THE HALF DECENT FOOTBALL MAGAZINE

Steve Hodge
by Steve Hodge
Orion Books, £18.99
Reviewed by Al Needham
From WSC 290 April 2011

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It's not at all surprising that Steve Hodge – who was the prototype for a seemingly unending line of nice, sensible-haircutted players turned up by Brian Clough – should choose to place himself in the role of spear-carrier in his own autobiography. The words "Model Professional" are etched through the book like the lettering in a stick of rock, from the photo of him holding his schoolboy contract in an outfit straight off the rack of C&A's Young Mr Disco collection to being poked in the eye by Eric Cantona at the end of his career.

Despite being a cornerstone of the Forest squad throughout the early 1980s, Hodge was too young for their period of European dominance (one of his first appearances at the City Ground was to wave the Super Cup around, in the days when it was a plaque) and too old to secure a regular place in Leeds United's Championship-winning side of 1991-92. In between those two points, however, was a spell of form which led to an England call-up, two World Cups and a backpass to Peter Shilton. "As I watched, the ball suddenly looped over Shilton… straight away I was thinking: 'Have I made a mistake? Shit, that was my mistake.'" Four years later, his main role in Italia 90 involves getting a distraught Stuart Pearce off the pitch after the penalty miss and telling Rudi Völler to "Fuck off". Hodge was destined to play the role of an outsider, even when he was party to some of the most crucial games of his era – he was often asked by other players if he was gay, when he was actually painfully shy around women – which gives his story an air of detachment and detail that elevates it from the usual biog.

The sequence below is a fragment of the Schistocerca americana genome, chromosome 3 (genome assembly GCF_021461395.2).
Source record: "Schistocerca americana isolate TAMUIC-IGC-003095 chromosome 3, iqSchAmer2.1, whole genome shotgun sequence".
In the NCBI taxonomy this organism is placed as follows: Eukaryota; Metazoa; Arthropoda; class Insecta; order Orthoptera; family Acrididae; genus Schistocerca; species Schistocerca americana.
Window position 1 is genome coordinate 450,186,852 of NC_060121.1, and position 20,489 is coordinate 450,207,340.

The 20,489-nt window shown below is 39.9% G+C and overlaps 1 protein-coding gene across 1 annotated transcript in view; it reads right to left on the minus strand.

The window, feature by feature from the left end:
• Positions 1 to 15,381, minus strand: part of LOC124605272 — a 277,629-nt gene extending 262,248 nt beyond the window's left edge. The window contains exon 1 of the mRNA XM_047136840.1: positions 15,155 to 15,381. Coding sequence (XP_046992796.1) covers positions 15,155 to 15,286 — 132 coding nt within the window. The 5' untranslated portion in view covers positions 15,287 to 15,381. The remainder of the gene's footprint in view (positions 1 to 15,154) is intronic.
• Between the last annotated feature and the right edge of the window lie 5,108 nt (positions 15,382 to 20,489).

This opens up a huge new vein of Clough stories. Clough accosts Maradona in the tunnel before a pre-season game with Barcelona and shouts "You might be able to play a bit, but I can still grab you by the balls", before doing just that. Clough rings up Graham Taylor at one in the morning while the latter was Watford manager, so he can hassle him for Elton John concert tickets. Thanks to Forest's string of transfer busts in the early 1980s and general financial incompetence in the boardroom, matchday meals on away games consist of soup and a roll. Clough's way of cheering up the troops? Forcing the coach to take a diversion to East Midlands Airport on the way back, and making the team wave at it.
 
The key moments for the casual reader – Hodge's adventures with the last England squad that were any good whatsoever – provide no less fresh insight, particularly during the run-up and culmination of 1990 World Cup. Gazza turns out to be the dickhead you always imagined he was, as he throws chicken wings out of the window of a hotel in Albania and laughs at the street kids who fight over them. Nigel Kennedy is drafted in to play during a team meal after the draw against Ireland. Gary Lineker bets the England squad that Bobby Robson will mention the war in this speech before the 1990 World Cup semi-final. Bobby Robson mentions the war.
 
By the end of the book – as Hodge describes how he got said shirt and how it languished in a Nottinghamshire attic for nearly 20 years – you feel like you've been walked through one of the more interesting timelines of 1980s football by someone who knows how to tell the tale. It's a weird mixture of prose, diary entries and testimonials from other players – making it a bit of a Hodge-potch, if you will – but it's one of the better Forest autobiographies and a highly readable record of the pre-Premier League years.

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